Generation Cedar

This son of mine loooves to wash dishes. (He’s better with his tongue sticking out 😉 I know–next year he’ll be five and he’ll hate it. But that’s OK…I’ll have another four-year-old by then 😉
Yesterday morning I was helping get the baby settled in her high chair for breakfast, the older children weren’t up yet, but Avi, 5, and her younger sister were.
Without a hitch, Avi crawled up on the kitchen cabinet (by opening the bottom cabinet for a foot stool–she’s tiny), carefully got a stack of cereal bowls down, carried them to the table, poured hers and Mallie’s cereal, climbed into the fridge, lugged the almost-full gallon of milk to the table and poured their milk.
I watched her, smiling at her confidence, knowing she felt a satisfaction in being the big sister and helping.
I had a brief thought about “I should have already had all the bowls out, and served them…after all, I want to teach them servant hood through example”.
Isn’t there a fine line between serving them and spoiling them–between doing things for them to show them my love, and showing my love for them by helping them develop a strong sense of responsibility and accomplishment?
I’ve learned that if I start early encouraging them and even stretching them to do things for themselves, they seem to develop a healthy sense of work ethic (which is important as well as crucial to a well-working family), one that will build a foundation for who they become. Additionally, they come to understand they are valued and important, knowing the family doesn’t work well without their participation.
What a grave mistake we make in “loving” them by doing everything for them. It’s like favoring a limb until atrophy destroys it. They know Mom still serves–still takes care of a lot, but they also know that we all work together as a body.
When Brooks offered to wash dishes I enthusiastically accepted. I knew I’d probably have to rewash some of them, and that would take up more time, but I want to encourage his willingness.
So after he’d been washing a few minutes, and after I’d given him some personal cheers, I called the others to the kitchen…
“Look at your brother!” I said. “Have you ever seen such a great dish-washer?” (He beamed.) Of course they chimed in on the praise. And I said, “Thank you for being diligent, Brooks…as to the Lord, and not unto men…that’s the way we want to work.”
Now, if I can just remember this important training everyday amid all the busyness!

Here are a few regular jobs I try to get the children into the habit of doing early:

  • Taking dishes to the kitchen after a meal
  • Drilling the “if you get it out, you put it up” rule
  • Putting their own clothes away
  • Younger ones helping older ones (sometimes this involves more training of the older ones)
  • Looking out for each other…with a large family, hazards seem to loom larger than normal. While I never put the safety of other children in the hands of younger ones, I try to remind them to keep a watch for each other, training them to be protective.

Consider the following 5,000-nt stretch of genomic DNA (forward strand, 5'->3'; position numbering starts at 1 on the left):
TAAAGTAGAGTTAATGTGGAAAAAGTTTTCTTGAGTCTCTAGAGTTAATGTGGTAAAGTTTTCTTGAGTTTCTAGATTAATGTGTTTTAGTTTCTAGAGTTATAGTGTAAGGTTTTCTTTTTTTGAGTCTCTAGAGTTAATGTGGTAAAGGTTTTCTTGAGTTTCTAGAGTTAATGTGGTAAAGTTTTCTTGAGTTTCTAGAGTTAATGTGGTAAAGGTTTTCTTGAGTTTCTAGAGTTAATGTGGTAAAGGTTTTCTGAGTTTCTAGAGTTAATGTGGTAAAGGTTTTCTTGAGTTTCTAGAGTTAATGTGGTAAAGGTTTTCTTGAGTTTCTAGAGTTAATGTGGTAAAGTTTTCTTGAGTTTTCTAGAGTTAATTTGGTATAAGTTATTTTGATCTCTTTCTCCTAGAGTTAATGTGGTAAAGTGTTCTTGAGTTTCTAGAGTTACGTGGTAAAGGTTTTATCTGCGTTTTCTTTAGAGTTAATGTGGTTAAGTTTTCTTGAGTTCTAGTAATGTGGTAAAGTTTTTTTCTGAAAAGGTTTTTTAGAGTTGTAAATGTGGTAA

• Age-appropriate jobs: replacing toilet paper in bathrooms, being my “go-for” while I clean a room, changing diapers, helping in the kitchen, folding towels, picking up trash before vacuuming, etc.

Important note: These aren’t jobs I give them and then they master in a few days, weeks or sometimes months. I have to constantly remind them. It can be very time-consuming…the little ones are in the habit of pulling up a chair to the cabinet to cook with me. No matter how many times I’ve told them, they always forget to put the chair back. It is SO simple to put it back myself; but I try to resist, and instead, go find them, call them back to the kitchen, and ask them what they forgot.

Well, the good news is, if they don’t ever “get it”, at least they’ll eventually be tall enough to see without a chair *big smiles*

14 Responses

  1. Not only are you teaching servanthood to your kids by your example, but you’re letting them practice it on their own! (Kind of like explaining the math concept and then letting them do some problems!)

    Kids love it when they are needed (and don’t we all?), and having them contribute in meaningful ways (that they can handle depending on their ages) is just another way a Mom loves!

  2. I’ve been letting my children help alot more in the last year or two. Children really are capable of doing alot more than we sometimes give them credit for. My children now have chore charts that they get checks on when they complete their tasks for the day. Since we started this system I no longer have to feed the dog or put the trash out, my son does it before I ask him and he loves to tell me he did his job. I also have daily helpers with dishes and sweeping!

  3. I agree. I go along with the tomato-staking ideal at raisinggodlytomatoes.com and I keep the kids right next to me the majority of the day. If they’re not playing, they’re helping me with chores. My 1.5 yr old LOVES throwing his sisters diapers away for me and the 3 yr old is learning how to unload the dishwasher and put things away. He also hands me clean clothes so I can fold them…

    Anyway, I could use prayer – Yesterday, our youth pastors WIFE sent around this video to most of the women in the church: http://bewareofthedoghouse.com/VideoPage.aspx (the link to “who’s in the doghouse” is even worse – people can actually virtually send their husbands to the doghouse)
    and, though funny, it bothered me enough to say something. I sent back a gentle reminder for us not to take on that kind of thinking, etc. I said it was sad how it exalted the superiority of women and made men look like dumb spineless good-for-nothing wastes of space and that I found this most anti-biblical.
    Anyway, most of the responses were akin to ‘why are you getting your panties in a wad over something so trivial’ – one lady though bit back hard and I’m still hurting a bit – I feel sorry for her husband! Anyway, all that said, I could use prayer for continued boldness and to grow some thick skin. I feel like some of the old testament prophets – being told to say something even though it’ll fall on deaf ears. So many in our church are feminists and don’t even know it.